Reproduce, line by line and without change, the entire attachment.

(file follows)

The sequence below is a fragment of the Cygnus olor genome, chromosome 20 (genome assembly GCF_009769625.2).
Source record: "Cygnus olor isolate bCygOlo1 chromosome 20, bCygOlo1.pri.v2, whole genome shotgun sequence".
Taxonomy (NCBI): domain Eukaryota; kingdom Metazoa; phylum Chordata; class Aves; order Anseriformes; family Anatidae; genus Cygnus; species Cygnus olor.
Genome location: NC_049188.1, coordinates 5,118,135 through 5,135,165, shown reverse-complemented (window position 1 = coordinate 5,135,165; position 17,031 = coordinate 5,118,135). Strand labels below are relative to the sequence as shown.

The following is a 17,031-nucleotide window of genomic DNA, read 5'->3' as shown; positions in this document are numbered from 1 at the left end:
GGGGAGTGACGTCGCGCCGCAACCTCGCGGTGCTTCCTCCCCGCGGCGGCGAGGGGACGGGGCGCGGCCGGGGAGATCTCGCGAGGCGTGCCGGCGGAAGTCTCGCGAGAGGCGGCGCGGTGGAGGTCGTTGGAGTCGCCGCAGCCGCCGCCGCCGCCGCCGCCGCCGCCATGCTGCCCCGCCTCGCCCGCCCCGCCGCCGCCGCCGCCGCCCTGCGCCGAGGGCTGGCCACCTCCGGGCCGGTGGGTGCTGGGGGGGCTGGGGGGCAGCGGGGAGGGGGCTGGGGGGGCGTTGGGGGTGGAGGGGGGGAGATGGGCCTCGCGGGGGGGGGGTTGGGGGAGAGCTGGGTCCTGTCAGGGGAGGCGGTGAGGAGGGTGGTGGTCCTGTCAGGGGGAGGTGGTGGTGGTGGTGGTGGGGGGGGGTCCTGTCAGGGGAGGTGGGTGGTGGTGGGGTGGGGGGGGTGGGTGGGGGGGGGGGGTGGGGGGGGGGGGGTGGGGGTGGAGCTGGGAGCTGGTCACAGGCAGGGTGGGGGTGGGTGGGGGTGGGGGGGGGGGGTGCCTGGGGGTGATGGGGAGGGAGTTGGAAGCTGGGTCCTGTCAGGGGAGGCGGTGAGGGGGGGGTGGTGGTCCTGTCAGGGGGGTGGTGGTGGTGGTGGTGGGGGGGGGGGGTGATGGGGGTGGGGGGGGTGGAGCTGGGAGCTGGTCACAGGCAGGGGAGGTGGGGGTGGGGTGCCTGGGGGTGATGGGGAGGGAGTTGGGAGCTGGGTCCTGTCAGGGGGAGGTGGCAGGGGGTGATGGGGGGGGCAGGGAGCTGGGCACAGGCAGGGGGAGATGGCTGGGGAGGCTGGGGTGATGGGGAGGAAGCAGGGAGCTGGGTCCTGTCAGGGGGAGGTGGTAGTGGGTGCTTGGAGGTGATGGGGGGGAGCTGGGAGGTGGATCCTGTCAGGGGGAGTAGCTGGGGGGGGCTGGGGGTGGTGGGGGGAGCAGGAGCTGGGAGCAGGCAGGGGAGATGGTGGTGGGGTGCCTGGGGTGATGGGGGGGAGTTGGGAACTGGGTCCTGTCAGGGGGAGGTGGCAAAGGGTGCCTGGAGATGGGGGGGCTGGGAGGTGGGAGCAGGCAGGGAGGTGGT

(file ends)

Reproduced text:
The sequence below is a fragment of the Cygnus olor genome, chromosome 20 (genome assembly GCF_009769625.2).
Source record: "Cygnus olor isolate bCygOlo1 chromosome 20, bCygOlo1.pri.v2, whole genome shotgun sequence".
Taxonomy (NCBI): domain Eukaryota; kingdom Metazoa; phylum Chordata; class Aves; order Anseriformes; family Anatidae; genus Cygnus; species Cygnus olor.
Genome location: NC_049188.1, coordinates 5,118,135 through 5,135,165, shown reverse-complemented (window position 1 = coordinate 5,135,165; position 17,031 = coordinate 5,118,135). Strand labels below are relative to the sequence as shown.

The following is a 17,031-nucleotide window of genomic DNA, read 5'->3' as shown; positions in this document are numbered from 1 at the left end:
GGGGAGTGACGTCGCGCCGCAACCTCGCGGTGCTTCCTCCCCGCGGCGGCGAGGGGACGGGGCGCGGCCGGGGAGATCTCGCGAGGCGTGCCGGCGGAAGTCTCGCGAGAGGCGGCGCGGTGGAGGTCGTTGGAGTCGCCGCAGCCGCCGCCGCCGCCGCCGCCGCCGCCATGCTGCCCCGCCTCGCCCGCCCCGCCGCCGCCGCCGCCGCCCTGCGCCGAGGGCTGGCCACCTCCGGGCCGGTGGGTGCTGGGGGGGCTGGGGGGCAGCGGGGAGGGGGCTGGGGGGGCGTTGGGGGTGGAGGGGGGGAGATGGGCCTCGCGGGGGGGGGGTTGGGGGAGAGCTGGGTCCTGTCAGGGGAGGCGGTGAGGAGGGTGGTGGTCCTGTCAGGGGGAGGTGGTGGTGGTGGTGGTGGGGGGGGGTCCTGTCAGGGGAGGTGGGTGGTGGTGGGGTGGGGGGGGTGGGTGGGGGGGGGGGGTGGGGGGGGGGGGGTGGGGGTGGAGCTGGGAGCTGGTCACAGGCAGGGTGGGGGTGGGTGGGGGTGGGGGGGGGGGGTGCCTGGGGGTGATGGGGAGGGAGTTGGAAGCTGGGTCCTGTCAGGGGAGGCGGTGAGGGGGGGGTGGTGGTCCTGTCAGGGGGGTGGTGGTGGTGGTGGTGGGGGGGGGGGGTGATGGGGGTGGGGGGGGTGGAGCTGGGAGCTGGTCACAGGCAGGGGAGGTGGGGGTGGGGTGCCTGGGGGTGATGGGGAGGGAGTTGGGAGCTGGGTCCTGTCAGGGGGAGGTGGCAGGGGGTGATGGGGGGGGCAGGGAGCTGGGCACAGGCAGGGGGAGATGGCTGGGGAGGCTGGGGTGATGGGGAGGAAGCAGGGAGCTGGGTCCTGTCAGGGGGAGGTGGTAGTGGGTGCTTGGAGGTGATGGGGGGGAGCTGGGAGGTGGATCCTGTCAGGGGGAGTAGCTGGGGGGGGCTGGGGGTGGTGGGGGGAGCAGGAGCTGGGAGCAGGCAGGGGAGATGGTGGTGGGGTGCCTGGGGTGATGGGGGGGAGTTGGGAACTGGGTCCTGTCAGGGGGAGGTGGCAAAGGGTGCCTGGAGATGGGGGGGCTGGGAGGTGGGAGCAGGCAGGGAGGTGGT